I adore Animal Collective. There’s something about their intricately layered screeches, drums and hypnotizing harmonies that I just can’t get enough of. That being said, I had never seen Animal Collective live, so their performance at Mamby was something I was insanely excited for.
You can imagine, then, my reaction (and the reaction of those around me) when they opened their set with “Kids on Holiday,” a song off their 2004 album, Sung Tongs. Don’t quote me on this, because I could be wrong, but rumor has it that this is the first time they played this song live since 2006.
“Kids on Holiday” was followed by “Golden Gal,” “Lying in the Grass,” and “Daily Routine.” Rather than simply ending one song and starting another, the group used long transitions to delicately meld one song into the next.
Sonically, the group was phenomenal.
Animal Collective played 8 songs in total, 7 of which were off of their new album, which left a lot of people disappointed – myself included. With over 10 years of music to choose from, it seemed a little limiting. When the last song “FloriDada” ended, the crowd was left pleading for an encore until finally realizing that Animal Collective wasn’t coming back. It was a little sad.
Chicago-based group Monakr hit the Beach Stage at 1:30 PM. While there were few people in attendance, they delivered a raucous performance to the enthusiastic staff at the beer tent. The poor attendance isn’t a reflection on the band itself; I’m guessing everyone was still recovering from the sun and fun of the previous day.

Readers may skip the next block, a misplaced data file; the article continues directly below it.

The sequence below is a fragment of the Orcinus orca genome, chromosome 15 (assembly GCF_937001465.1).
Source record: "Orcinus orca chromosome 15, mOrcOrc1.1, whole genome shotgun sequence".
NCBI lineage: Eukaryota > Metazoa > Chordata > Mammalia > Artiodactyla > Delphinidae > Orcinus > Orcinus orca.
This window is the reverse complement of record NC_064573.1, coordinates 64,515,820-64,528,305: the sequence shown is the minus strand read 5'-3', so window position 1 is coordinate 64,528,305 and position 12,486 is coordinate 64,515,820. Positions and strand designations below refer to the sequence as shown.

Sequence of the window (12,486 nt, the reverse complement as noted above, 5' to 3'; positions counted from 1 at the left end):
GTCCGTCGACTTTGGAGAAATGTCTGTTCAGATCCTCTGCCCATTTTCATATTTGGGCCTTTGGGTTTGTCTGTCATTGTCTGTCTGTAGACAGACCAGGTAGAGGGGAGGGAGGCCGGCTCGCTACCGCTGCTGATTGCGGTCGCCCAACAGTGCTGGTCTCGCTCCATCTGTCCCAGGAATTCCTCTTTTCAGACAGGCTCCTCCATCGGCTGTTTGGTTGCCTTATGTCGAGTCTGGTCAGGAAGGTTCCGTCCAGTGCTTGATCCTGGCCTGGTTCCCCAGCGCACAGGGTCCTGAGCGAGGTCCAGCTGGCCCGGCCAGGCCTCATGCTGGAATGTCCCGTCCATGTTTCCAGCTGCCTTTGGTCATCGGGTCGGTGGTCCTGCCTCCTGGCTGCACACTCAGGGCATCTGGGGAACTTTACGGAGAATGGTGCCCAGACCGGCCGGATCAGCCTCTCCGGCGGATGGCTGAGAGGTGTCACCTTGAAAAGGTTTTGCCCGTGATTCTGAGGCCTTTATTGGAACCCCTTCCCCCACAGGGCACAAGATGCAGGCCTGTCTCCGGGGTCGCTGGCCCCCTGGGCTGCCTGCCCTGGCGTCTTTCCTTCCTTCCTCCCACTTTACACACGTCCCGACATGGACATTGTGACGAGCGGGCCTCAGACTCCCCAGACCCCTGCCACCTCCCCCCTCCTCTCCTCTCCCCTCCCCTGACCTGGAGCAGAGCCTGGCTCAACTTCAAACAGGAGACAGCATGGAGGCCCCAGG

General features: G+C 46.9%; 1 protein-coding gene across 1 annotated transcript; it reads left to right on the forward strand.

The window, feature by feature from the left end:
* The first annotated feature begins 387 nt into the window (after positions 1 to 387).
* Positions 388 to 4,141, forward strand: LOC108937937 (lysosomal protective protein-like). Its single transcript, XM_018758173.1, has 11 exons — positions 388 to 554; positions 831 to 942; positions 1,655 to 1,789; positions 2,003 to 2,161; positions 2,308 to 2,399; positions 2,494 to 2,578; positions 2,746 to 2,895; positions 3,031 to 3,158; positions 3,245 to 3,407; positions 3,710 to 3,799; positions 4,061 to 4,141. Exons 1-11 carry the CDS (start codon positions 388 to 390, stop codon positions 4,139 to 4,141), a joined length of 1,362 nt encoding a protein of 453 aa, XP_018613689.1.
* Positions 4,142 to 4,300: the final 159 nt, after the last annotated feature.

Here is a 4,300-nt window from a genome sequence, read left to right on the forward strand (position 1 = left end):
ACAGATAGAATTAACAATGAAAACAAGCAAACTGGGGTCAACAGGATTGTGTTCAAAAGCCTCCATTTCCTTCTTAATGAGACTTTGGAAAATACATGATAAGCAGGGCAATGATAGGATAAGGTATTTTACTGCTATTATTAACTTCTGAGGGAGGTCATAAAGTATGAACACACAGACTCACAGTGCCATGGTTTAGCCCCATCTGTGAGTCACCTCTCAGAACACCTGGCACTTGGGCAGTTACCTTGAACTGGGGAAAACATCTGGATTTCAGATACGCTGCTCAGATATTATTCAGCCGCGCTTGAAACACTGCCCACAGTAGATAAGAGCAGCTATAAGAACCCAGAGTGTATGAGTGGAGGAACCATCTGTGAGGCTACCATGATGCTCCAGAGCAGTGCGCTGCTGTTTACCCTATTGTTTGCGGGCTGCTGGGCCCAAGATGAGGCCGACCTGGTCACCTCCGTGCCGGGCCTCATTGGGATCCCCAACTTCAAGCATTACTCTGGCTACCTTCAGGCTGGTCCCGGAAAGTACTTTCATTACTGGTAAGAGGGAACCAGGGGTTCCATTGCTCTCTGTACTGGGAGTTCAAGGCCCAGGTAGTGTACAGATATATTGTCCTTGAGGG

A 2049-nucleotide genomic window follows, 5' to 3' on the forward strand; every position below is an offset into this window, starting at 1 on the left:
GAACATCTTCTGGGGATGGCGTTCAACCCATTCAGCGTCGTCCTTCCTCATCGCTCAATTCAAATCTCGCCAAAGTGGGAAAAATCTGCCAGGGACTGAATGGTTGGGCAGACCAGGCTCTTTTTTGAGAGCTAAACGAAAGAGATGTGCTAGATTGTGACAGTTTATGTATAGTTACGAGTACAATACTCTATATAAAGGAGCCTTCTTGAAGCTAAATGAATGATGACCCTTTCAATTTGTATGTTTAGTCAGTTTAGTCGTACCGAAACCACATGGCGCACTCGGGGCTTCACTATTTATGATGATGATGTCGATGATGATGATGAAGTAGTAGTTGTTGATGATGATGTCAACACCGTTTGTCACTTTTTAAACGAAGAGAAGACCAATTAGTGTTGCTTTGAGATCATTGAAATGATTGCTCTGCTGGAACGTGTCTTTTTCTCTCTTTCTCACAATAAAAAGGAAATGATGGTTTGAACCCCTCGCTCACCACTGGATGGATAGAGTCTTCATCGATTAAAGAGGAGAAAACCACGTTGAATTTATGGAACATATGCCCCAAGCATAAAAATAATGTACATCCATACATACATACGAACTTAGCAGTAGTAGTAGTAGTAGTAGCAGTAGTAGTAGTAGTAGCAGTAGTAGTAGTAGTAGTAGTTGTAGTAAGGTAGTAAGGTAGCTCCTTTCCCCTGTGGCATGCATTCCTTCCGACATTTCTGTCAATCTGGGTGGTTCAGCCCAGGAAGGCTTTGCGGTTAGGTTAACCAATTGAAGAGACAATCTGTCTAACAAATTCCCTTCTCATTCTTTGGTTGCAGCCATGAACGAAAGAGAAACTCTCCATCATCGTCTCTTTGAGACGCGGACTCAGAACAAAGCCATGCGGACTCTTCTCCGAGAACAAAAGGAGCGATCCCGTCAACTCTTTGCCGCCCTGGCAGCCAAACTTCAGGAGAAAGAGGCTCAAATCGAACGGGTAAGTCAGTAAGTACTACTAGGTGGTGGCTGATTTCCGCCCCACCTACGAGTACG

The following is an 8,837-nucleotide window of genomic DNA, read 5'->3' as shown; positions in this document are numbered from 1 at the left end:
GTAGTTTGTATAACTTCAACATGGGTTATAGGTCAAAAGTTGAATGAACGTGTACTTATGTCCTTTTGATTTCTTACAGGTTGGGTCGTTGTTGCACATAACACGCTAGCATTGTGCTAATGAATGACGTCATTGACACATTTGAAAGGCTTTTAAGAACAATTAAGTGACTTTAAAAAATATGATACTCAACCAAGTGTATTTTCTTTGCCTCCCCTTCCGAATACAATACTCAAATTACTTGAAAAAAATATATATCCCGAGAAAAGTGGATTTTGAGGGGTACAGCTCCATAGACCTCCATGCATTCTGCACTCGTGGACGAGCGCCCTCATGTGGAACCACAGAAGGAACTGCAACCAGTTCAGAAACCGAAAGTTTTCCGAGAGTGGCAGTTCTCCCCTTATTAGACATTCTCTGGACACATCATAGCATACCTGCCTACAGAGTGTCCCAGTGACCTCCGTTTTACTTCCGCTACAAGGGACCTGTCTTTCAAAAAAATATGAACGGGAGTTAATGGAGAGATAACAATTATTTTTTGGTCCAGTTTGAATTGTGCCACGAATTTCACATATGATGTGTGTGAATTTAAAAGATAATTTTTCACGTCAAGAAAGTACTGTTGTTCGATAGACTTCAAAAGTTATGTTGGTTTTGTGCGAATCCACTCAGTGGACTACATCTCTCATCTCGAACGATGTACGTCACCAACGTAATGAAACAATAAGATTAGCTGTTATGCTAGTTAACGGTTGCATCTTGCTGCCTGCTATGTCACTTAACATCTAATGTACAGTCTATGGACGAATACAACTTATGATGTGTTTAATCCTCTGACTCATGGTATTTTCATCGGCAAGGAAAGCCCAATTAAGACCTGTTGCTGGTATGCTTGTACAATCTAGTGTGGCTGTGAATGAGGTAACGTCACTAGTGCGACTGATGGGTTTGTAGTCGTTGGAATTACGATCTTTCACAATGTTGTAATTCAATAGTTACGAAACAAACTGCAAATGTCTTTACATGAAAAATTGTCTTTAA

With a relatively small discography, Monakr spent a small portion of their set performing a cover of Massive Attack’s instantly recognizable hit, “Teardrop,” jokingly introducing it as their “international smash hit.”
Their lack of discography doesn’t imply that the members of Monakr are new on the music scene, however; members Saam Hagshenas and Jonathan Marks are former members of the indie pop band Hey Champ, and it’s likely that you’ll recognize Daniel Brunelle from Gemini Club as well as singer-songwriter Matthew Santos.
If you live in Chicago then you may have recognized their final song, “Diamond,” a fierce mashup of pop, electronic and the bluesy tonality of Santos’ voice. Their music possesses the characteristics of cinematic greatness and felt too large for the modest attendance at Mamby.
Starting his set off with the heavy, rumbling beats and layered synth of “I Gotta Cry,” musician and producer Jeremy Malvin easily drew a crowd for his set at 2:15 PM.
What was at first a show in attendance by a handful of people soon swelled into a sea of moving bodies, pulsing to Malvin’s strangely entrancing sound.
At one point Malvin requested that “someone please lock the stage in place,” because he was moving around, an oversight that probably was made more noticeable by the cool breeze whipping across Lake Michigan.
The set itself was played in an arc; as time progressed, the pace quickened and the weight of the music increased. In his interview with Chicago Music, Malvin stated that he hopes his fans are given a live performance “that lives up to their expectations – and maybe even exceeds them.” He didn’t disappoint.
Despite not spending an inordinate amount of time in the DJ tent, I did manage to sneak to make time for one of Chicago’s most formidable performers – Derrick Carter.
Covered in a thin film of sweat, dust, and oftentimes stale beer, the audience relentlessly bounced to the iconic underground house DJ. In short: it was insane.